"We use industry experts on site, drawing on people with specific experience in the departments being studied," he said. DeNardo teams them with experts in statistical analysis to benchmark a paper's performance against data the firm has collected at its many other client papers. The first phase of work measures how the paper stacks up and what potential for improvement there might be, allowing for the idiosyncrasies of the operation. The second phase involves helping achieve those improvements.
Like Alliant, engagements "run the gamut from a few days to many months," he said. From time-to-time, a client paper may even need a temporary executive to fill a gap there. DeNardo's firm is well-positioned to plug that hole with one of its affiliated experts.
The drivers that produce a demand for DeNardo's services are primarily cost reduction or optimizing the operation. "Especially now, papers are looking for assistance in either outsourcing or bringing somebody else's work in-house," he said. "It always blows down to time and money."
Following trends like outsourcing, though, are not always in the best interests of a paper, DeNardo points out.
"What happens sometimes is people outsource without having first optimized (their own) operation," he said.
For example, a distribution partner may be able to deliver papers at 20 cents per copy, shaving five cents off current costs, but DeNardo asks papers, "Can you do it better if you optimize by restructuring routes?"
Acquisitions, cooperative distribution agreements and production facility consolidations are some of the key areas in which DeNardo helps companies manage change.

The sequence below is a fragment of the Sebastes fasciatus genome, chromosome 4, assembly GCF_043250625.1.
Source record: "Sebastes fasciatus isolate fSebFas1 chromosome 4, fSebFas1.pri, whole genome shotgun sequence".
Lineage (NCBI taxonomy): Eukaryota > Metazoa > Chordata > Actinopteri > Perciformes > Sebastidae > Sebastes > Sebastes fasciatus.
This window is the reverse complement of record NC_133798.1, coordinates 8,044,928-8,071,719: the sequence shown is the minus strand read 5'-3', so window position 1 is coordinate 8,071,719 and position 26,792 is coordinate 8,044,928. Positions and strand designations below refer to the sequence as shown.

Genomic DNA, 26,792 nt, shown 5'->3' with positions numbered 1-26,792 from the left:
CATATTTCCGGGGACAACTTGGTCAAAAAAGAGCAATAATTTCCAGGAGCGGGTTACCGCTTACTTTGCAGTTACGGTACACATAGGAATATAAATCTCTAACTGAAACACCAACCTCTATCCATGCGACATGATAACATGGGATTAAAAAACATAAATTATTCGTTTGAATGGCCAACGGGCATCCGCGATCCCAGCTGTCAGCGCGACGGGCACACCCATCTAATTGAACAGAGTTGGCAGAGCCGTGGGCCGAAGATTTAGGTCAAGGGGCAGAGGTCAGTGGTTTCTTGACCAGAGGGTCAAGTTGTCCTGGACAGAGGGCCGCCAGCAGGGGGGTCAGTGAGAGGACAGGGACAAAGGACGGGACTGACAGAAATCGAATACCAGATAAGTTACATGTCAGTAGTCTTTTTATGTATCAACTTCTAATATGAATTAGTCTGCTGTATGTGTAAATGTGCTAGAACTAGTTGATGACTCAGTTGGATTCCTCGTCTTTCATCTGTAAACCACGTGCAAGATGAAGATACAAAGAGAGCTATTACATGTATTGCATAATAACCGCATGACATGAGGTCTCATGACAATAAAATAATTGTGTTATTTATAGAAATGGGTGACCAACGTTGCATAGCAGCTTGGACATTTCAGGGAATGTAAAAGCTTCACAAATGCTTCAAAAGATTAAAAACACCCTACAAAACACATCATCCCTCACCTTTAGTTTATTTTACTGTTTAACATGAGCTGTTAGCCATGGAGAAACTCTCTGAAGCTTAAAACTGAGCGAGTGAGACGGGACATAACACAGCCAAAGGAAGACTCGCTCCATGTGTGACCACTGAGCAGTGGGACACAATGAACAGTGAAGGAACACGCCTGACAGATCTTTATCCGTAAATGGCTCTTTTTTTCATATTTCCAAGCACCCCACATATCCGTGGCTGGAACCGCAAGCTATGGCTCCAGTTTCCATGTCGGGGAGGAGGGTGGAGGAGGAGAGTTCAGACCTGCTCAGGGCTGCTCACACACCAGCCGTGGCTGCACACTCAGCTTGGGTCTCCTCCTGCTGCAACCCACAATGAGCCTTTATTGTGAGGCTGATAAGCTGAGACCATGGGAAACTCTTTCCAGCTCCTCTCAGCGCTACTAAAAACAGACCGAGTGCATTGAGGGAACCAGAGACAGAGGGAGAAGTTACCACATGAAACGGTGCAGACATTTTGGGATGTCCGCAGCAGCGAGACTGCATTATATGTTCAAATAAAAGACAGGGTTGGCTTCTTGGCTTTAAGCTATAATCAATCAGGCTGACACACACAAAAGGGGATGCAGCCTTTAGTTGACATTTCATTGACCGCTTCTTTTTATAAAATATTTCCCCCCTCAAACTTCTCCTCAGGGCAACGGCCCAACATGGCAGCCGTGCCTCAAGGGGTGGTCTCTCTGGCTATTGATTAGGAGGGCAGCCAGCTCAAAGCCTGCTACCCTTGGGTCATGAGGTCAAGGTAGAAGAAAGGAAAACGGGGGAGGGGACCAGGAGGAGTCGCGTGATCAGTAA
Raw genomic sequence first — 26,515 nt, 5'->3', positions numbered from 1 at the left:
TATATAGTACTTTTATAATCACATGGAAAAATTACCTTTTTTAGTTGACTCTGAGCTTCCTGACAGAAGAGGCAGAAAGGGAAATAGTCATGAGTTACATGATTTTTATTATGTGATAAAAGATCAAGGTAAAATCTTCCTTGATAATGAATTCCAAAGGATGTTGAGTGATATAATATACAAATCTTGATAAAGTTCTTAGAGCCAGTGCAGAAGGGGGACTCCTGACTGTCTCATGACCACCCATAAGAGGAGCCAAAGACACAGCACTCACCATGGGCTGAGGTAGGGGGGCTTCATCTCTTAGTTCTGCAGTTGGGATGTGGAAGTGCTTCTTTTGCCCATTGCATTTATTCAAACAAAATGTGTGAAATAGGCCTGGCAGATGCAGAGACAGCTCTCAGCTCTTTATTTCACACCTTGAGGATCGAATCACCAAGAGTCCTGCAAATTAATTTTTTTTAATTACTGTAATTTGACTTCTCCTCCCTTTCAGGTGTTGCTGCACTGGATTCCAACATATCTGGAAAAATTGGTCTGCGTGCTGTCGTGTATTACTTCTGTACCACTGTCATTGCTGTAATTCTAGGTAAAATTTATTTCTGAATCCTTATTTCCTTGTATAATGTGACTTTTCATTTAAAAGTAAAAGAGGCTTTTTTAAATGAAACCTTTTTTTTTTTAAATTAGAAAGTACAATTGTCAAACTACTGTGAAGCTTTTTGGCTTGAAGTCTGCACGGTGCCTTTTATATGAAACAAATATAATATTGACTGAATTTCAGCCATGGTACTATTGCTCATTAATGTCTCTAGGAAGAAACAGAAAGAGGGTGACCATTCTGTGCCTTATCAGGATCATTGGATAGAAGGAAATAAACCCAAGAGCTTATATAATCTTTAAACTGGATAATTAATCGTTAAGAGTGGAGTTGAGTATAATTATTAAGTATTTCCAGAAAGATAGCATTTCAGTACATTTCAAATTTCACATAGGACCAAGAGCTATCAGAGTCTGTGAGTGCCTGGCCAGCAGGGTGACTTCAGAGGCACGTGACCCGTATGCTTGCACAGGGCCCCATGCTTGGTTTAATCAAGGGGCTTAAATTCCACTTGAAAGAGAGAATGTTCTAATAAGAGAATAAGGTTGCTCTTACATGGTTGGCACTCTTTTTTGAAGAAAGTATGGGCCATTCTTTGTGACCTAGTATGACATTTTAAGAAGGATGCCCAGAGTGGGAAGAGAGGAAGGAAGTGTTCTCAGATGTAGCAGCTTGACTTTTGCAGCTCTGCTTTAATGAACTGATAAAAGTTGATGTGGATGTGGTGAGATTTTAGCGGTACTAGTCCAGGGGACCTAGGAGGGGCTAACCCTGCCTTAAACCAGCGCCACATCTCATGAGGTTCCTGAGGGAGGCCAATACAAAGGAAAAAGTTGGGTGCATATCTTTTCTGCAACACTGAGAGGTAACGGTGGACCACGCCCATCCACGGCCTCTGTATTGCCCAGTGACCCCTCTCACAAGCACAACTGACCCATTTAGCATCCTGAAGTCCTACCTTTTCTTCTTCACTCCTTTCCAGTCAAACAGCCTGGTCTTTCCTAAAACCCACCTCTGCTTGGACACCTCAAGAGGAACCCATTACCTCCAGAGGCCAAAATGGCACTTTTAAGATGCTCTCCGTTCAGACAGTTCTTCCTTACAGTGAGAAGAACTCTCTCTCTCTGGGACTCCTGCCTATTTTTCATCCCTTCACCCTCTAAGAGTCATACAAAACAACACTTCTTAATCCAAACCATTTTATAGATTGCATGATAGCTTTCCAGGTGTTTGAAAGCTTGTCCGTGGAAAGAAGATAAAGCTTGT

Procurement is another area where newspapers may find justification for engaging specialized consulting services. That's a central focus of Above the Standard (ATS) Procurement Group, which in January added to its ranks former New York Times operations executive Bob Urillo as a franchise owner serving primarily the newspaper and print industries. Urillo was previously vice president of operations for the Regional Media Group, which the Times sold to Halifax Media Holdings in 2011.
Urillo said one of the things that attracted him to working with ATS was that its fee is based on a percentage of savings over the term of a negotiated contract. "We don't get paid unless you (save money)," he says. "This model makes a lot of sense on the procurement side.... I don't think you'll find many (other consultants) willing to stand that level of risk."
The alignment with ATS provides him with access to specialized consultants and analysts with whom he can collaborate on a broad range of services outside his core competencies, and brings print and newspaper specific business his way that he might not otherwise get. Urillo said he works for anything that goes on in the print space, for and with other ATS affiliates who may have generated the lead.